Canto: The problem of identity politics. It’s actually a difficult one for those cultures that feel themselves under the gun – oppressed, minority… I’ve said that I don’t really care about my Scottish-Australian cultural pedigree – or is it mongrel-ness – but I suppose it’s because I belong to the dominant culture; white, anglo-saxon and increasingly atheist. That culture is so broad and deep that, although you can easily lose your way in it, you’re rarely ever challenged for being a part of it.

Jacinta: And as part of this dominant culture we get to look at these minority cultures – which of course add to that all-embracing diversity we’re so proud of – with fascination, with condescension, with alarm, with disgust, with starry eyes, with guilt, with humour, with exasperation, with a mixture of some or all of these feelings or impulses, without being called out for it in any serious way.

Canto: But aren’t we being called out for having the wrong attitudes? Isn’t that what political correctness is all about?

Jacinta: Well, political correctness is a fascinating thing, and not such a bad thing. It’s a kind of unspoken, largely unconscious vigilante force to avoid hurt – to old people, fat people, gay people, disabled people, people who look, dress or act differently (in a more or less harmless way) from the norm. So we internalise our criticisms and anxieties, we restrict them to our internal monologues, or to conversations with like-minded others, and we never quite know whether this is civilised or cowardly behaviour.

Canto: It certainly helps us to get along.

Jacinta: Well, more than that, I mean it doesn’t just help us to avoid unnecessary battles, it helps us to reflect on first impressions, to question them, to challenge them, to deepen them. There’s more to political correctness than meets the eye.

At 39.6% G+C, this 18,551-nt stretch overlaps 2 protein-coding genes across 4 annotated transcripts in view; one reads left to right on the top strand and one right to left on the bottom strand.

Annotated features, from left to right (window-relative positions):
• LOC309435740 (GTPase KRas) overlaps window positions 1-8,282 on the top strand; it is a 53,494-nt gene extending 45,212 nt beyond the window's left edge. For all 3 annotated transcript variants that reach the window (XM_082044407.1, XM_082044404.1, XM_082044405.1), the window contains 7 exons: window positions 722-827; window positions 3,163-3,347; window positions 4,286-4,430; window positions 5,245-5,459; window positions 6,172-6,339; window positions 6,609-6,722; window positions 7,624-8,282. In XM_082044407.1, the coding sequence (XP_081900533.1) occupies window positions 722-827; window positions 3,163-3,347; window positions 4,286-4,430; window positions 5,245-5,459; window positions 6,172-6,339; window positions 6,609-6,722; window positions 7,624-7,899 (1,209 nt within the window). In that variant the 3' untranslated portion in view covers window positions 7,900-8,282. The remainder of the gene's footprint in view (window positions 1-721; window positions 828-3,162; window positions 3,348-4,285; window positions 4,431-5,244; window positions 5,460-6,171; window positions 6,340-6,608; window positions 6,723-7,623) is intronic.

Canto: You mean we shouldn’t judge political correctness by first impressions…

Jacinta: Which takes us back to Maori culture. We’ve not just seen the Maoris running our hotel in a professional and friendly way, we’ve been to a traditional Maori ceremony, somewhat ‘westernised’ for us tourists, and we’ve watched their men and women perform for us, in mock-warrior and lyrical mode, with dignity humour and a lot of tolerance for the goggle-eyed, muttering global trade of people shuffling through and holding up their mobile phones and clicking distractingly, while obscuring the view of we polite, politically correct watchers, pathetically torn between appreciating the Maori scenes on the stage, and being irritated at those around us who weren’t being as politically correct as ourselves…

Jacinta: That’s modern life, in the ‘first world’….

Written by stewart henderson

April 23, 2018 at 5:24 pm

Leave a Reply

Fill in your details below or click an icon to log in:

WordPress.com Logo

You are commenting using your WordPress.com account. Log Out /  Change )

Google+ photo

You are commenting using your Google+ account. Log Out /  Change )

Twitter picture

You are commenting using your Twitter account. Log Out /  Change )

Facebook photo

You are commenting using your Facebook account. Log Out /  Change )

w

Connecting to %s

%d bloggers like this: